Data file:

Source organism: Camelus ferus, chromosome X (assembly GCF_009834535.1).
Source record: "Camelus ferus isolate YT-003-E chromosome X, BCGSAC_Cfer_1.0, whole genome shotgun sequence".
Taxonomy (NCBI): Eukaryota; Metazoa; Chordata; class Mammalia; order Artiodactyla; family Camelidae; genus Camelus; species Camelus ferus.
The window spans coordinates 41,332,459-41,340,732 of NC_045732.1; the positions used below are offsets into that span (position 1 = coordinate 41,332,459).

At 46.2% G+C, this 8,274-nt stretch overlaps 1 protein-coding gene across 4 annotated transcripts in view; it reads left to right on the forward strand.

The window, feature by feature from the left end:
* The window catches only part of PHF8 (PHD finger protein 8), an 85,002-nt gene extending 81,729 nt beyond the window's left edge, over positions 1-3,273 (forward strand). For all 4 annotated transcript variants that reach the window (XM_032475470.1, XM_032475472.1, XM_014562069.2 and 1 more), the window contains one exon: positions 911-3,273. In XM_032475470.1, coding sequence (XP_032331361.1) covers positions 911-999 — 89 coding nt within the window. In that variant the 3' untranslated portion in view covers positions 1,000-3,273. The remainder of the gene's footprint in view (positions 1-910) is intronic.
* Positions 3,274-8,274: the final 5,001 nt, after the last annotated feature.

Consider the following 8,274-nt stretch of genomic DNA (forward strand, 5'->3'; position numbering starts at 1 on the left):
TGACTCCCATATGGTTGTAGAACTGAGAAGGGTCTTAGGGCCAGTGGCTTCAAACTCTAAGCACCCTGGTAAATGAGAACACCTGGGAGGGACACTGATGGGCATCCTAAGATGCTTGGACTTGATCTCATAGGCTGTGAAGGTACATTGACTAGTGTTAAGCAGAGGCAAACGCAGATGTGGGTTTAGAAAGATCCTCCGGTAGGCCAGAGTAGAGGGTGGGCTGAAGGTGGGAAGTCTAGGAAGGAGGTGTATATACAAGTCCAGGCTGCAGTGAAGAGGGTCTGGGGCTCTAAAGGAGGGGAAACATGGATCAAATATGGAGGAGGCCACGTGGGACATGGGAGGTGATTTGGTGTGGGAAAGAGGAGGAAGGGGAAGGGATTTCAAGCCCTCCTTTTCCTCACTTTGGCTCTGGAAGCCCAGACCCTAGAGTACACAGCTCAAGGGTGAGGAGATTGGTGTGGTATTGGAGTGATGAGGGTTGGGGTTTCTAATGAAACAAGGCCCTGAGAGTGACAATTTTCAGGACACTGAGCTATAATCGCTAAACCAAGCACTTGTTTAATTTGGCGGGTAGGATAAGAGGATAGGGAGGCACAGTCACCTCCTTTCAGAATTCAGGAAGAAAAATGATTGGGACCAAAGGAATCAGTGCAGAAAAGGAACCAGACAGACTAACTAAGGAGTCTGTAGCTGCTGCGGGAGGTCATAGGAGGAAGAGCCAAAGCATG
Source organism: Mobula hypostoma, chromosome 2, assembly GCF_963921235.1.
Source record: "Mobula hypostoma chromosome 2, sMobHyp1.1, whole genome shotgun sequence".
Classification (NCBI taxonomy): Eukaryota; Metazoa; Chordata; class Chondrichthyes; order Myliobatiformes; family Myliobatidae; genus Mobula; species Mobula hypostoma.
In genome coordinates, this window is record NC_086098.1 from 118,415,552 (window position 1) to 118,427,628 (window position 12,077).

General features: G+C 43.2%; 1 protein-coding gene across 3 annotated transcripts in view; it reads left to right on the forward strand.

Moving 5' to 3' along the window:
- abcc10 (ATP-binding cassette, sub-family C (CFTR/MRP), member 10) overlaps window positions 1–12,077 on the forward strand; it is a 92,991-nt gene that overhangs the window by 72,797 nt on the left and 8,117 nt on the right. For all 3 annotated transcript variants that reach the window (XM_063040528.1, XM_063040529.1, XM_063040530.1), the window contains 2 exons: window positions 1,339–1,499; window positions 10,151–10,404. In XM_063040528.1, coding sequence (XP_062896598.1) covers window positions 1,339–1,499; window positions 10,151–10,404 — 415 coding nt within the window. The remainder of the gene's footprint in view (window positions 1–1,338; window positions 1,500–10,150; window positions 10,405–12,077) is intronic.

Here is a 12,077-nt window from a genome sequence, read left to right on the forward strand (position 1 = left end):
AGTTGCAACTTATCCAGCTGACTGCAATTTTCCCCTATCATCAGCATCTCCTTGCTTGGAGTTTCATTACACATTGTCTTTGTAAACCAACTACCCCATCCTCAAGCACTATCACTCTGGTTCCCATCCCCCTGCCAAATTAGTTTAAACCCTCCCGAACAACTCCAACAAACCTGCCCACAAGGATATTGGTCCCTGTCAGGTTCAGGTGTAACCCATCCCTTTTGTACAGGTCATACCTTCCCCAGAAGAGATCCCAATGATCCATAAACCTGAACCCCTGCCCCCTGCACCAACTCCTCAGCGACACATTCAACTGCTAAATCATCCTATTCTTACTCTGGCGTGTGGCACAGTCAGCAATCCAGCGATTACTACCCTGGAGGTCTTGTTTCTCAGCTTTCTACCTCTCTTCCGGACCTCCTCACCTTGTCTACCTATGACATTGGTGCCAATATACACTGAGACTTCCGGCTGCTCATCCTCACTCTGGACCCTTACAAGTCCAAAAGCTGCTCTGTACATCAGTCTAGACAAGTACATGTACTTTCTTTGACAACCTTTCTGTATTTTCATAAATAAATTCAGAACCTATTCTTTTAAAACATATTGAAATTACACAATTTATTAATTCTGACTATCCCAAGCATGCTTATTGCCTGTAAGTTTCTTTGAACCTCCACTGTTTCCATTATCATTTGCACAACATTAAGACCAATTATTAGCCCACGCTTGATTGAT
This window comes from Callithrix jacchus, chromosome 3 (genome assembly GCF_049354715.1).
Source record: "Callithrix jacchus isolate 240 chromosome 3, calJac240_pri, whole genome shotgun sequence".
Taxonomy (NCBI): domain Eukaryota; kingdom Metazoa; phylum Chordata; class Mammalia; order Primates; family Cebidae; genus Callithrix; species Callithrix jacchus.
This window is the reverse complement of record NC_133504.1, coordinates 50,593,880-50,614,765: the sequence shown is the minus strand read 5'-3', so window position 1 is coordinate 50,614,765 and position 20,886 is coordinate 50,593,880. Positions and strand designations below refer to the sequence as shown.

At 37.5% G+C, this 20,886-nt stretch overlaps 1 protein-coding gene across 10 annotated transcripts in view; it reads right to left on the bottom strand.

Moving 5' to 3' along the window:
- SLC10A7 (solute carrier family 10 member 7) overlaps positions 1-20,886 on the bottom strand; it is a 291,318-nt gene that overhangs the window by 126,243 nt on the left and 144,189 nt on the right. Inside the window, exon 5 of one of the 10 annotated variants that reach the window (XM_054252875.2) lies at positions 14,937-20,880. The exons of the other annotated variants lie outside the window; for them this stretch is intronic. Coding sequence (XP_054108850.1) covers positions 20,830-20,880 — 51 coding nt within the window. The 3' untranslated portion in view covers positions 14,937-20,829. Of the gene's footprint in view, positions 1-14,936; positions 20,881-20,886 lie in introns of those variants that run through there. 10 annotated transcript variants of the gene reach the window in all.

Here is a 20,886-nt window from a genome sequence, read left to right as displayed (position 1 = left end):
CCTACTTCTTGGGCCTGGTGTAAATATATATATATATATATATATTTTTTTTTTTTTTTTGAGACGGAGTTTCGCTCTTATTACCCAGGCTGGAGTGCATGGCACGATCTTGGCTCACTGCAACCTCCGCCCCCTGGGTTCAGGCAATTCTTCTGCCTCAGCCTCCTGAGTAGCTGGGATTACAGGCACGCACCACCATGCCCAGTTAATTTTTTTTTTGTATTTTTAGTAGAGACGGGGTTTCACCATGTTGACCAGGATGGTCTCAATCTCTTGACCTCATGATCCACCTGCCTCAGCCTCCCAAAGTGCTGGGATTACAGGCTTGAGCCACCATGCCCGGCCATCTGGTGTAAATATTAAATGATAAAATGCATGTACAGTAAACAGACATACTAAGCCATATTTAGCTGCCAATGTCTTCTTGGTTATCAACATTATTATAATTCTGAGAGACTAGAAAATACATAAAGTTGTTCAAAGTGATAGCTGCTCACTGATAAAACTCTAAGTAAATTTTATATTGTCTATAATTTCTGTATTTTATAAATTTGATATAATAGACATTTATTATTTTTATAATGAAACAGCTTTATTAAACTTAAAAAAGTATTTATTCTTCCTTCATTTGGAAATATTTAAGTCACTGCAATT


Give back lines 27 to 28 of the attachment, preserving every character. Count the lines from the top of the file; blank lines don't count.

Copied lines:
Here is a 20,886-nt window from a genome sequence, read left to right as displayed (position 1 = left end):
CCTACTTCTTGGGCCTGGTGTAAATATATATATATATATATATATTTTTTTTTTTTTTTTGAGACGGAGTTTCGCTCTTATTACCCAGGCTGGAGTGCATGGCACGATCTTGGCTCACTGCAACCTCCGCCCCCTGGGTTCAGGCAATTCTTCTGCCTCAGCCTCCTGAGTAGCTGGGATTACAGGCACGCACCACCATGCCCAGTTAATTTTTTTTTTGTATTTTTAGTAGAGACGGGGTTTCACCATGTTGACCAGGATGGTCTCAATCTCTTGACCTCATGATCCACCTGCCTCAGCCTCCCAAAGTGCTGGGATTACAGGCTTGAGCCACCATGCCCGGCCATCTGGTGTAAATATTAAATGATAAAATGCATGTACAGTAAACAGACATACTAAGCCATATTTAGCTGCCAATGTCTTCTTGGTTATCAACATTATTATAATTCTGAGAGACTAGAAAATACATAAAGTTGTTCAAAGTGATAGCTGCTCACTGATAAAACTCTAAGTAAATTTTATATTGTCTATAATTTCTGTATTTTATAAATTTGATATAATAGACATTTATTATTTTTATAATGAAACAGCTTTATTAAACTTAAAAAAGTATTTATTCTTCCTTCATTTGGAAATATTTAAGTCACTGCAATT